Shapiro's article in the August/00 issue, "Death in a Tenured
Position?" rightfully criticizes elderly tenured professors who
cling to their tenured positions and thereby effectively deny
not only tenure to younger professors but their chance for research
and administrative positions. His answer is lame: that senior
professors should voluntarily give up their privileges.
as one would like this to happen, it probably won't, just as former
president Bush's call for the voluntary righting of social wrongs
went unanswered. Rather, we must face up to dealing with the problem
of tenure itself, which enables professors to continue for decades
in positions long after they have ceased being productive or up-to-date
in their research or teaching.
justification is academic freedom, and it is also sustained by
the fear of faculties that increasingly powerful university administrations
will ride roughshod over them. The answer is not a system that
blindly tolerates incompetence, but one that can deal sensitively
with discrimination, if it occurs. This would be faculty unions
and associations of university professors energized to protect
faculty rights and given mediation powers regarding disputed faculty
contracts. Sensitive dealing with cases would determine that some
faculty should be required to retire or should be fired, and others
are being dealt with unjustly and should be retained.
does not serve students or the intellectual world and needs to
be replaced by a system that protects faculty at the same time
as it insures quality.
R. Eisendrath, AB'54
a very convincing statement James Shapiro wrote. I would like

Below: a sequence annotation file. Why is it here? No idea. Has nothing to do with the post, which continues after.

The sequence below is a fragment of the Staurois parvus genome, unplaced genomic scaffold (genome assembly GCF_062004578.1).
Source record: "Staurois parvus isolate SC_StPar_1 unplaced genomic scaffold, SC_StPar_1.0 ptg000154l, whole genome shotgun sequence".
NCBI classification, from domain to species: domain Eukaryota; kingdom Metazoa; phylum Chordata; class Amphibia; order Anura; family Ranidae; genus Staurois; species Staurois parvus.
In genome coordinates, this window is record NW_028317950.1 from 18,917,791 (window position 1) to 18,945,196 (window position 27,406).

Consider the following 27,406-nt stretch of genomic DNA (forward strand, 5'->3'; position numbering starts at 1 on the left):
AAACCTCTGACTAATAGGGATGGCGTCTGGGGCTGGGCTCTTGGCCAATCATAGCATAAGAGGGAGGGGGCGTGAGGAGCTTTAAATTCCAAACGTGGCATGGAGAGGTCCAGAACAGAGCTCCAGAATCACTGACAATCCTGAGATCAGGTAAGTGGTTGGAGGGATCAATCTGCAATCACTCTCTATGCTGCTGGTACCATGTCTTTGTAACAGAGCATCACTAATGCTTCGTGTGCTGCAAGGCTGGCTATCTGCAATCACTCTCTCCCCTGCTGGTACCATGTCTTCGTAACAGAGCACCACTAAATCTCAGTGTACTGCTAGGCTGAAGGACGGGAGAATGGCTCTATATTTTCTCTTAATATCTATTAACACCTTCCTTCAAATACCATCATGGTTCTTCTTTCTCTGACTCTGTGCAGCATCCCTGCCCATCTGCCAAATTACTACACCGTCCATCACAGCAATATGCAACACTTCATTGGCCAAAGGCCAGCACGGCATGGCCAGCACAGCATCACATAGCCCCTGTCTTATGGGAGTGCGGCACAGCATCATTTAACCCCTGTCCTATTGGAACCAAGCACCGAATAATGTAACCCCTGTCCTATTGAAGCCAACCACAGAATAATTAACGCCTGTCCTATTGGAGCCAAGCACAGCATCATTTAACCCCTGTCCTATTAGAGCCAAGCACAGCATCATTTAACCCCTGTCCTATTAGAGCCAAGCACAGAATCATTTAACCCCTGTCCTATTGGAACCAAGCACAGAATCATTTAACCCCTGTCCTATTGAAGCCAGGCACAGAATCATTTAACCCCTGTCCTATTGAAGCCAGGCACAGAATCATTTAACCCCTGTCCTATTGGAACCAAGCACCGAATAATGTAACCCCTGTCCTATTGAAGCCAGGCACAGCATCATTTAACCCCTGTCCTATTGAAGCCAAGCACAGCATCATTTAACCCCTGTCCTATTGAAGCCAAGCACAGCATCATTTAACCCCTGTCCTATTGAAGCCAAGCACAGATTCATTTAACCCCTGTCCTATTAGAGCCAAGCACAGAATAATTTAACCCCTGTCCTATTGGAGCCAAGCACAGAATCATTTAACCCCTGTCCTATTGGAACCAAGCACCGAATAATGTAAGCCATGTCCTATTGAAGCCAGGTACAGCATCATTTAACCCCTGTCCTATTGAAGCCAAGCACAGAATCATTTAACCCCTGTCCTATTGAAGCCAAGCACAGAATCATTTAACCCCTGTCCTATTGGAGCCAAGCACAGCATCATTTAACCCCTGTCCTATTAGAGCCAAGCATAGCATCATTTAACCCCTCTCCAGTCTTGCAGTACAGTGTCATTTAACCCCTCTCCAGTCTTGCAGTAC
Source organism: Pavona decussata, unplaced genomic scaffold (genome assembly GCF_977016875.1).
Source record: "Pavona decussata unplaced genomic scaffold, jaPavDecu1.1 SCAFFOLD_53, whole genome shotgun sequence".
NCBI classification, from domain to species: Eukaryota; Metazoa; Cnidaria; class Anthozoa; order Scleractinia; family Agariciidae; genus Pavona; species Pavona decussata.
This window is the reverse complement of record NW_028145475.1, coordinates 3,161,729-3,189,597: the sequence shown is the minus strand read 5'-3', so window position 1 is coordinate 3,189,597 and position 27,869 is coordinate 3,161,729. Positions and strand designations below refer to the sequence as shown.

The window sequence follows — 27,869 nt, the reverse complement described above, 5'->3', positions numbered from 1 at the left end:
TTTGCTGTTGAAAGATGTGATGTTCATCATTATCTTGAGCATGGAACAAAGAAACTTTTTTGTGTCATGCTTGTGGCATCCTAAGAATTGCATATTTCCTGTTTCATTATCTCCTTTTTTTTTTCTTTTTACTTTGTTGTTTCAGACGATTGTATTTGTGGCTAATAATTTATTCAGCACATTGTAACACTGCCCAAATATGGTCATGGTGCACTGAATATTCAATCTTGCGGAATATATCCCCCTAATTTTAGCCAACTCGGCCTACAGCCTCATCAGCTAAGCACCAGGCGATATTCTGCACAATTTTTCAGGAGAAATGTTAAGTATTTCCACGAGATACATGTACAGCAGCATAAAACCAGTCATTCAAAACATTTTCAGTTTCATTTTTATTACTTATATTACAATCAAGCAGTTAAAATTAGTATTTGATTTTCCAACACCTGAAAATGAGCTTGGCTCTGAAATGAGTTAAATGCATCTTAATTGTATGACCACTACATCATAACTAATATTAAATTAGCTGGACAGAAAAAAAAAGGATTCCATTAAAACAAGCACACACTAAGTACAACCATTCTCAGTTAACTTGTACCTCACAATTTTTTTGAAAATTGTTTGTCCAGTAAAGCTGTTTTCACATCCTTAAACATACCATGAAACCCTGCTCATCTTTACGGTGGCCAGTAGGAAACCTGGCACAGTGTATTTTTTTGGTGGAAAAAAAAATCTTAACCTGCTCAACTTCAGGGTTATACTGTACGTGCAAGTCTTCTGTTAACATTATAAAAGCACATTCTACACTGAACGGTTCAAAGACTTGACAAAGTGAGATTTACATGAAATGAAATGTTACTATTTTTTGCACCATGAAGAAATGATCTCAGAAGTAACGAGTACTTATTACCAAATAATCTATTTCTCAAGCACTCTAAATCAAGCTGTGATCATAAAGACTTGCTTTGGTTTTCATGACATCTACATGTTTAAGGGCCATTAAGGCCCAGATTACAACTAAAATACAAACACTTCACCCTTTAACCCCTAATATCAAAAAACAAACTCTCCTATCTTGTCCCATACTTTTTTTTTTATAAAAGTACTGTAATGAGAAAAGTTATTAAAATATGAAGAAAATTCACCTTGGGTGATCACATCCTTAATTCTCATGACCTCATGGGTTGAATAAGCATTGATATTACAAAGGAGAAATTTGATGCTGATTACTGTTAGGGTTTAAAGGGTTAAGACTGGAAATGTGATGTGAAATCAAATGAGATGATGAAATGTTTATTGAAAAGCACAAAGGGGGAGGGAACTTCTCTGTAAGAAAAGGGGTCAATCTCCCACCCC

to add three points to his argument that faculty over 65 should
voluntarily retire. The first is personal, the second academic,
and the third political.
I began teaching at the end of the Eisenhower years when I was
just a little older than my students. For most of my career the
students straddled the ages of my growing children; today they
are nearer to my grandchildren. I enjoyed 35 years of exciting
career opportunities and I believe it would be outright selfishness
to hang on to tenure. As an emeritus I can virtually teach when
and what I want, and I can also draw on a university pension,
medical benefits and social security. How absurd it would be to
hang on, as if surrendering tenure is the only possible alternative
to an old age home.
I thought the training I received at Chicago had been absolutely
first rate. But there is practically no similarity between the
graduate seminars that were so lively in the 1950s (the golden
years of Chicago?) and the training that is mandatory today. As
one of my distinguished contemporaries put it, there is no way
in 2000 in which we could qualify for a tenure appointment. We
find the professional journals befogged with algebraic formulae,
and we scan computer driven searches that rarely correspond to
and politically, I see that at least one-half of the new faculty
appointments to be made this year will be on lines that don't
Professor Shapiro noted, administrators clearly expect within
ten years to win their campaign to eradicate tenure, not only
at hundreds of state colleges but also at the best graduate schools,
simply because a crowd of older white men (few women, or minorities,
by the way) are camping on the privileges that they had been awarded
30 or 40 years ago.
last note. As I continue with active teaching and research, I
found pleasure in an off-campus pursuit that few faculty have
the time or inclination to pursue: fund-raising among wealthy
alumni. Few universities do it at all well. Most employ inexperienced
or younger staff to approach the aging alumni who are writing
their wills or disposing of accumulated capital. If only the development
department had been well organized, the silver-haired faculty
would be out gathering funds instead of sitting on them.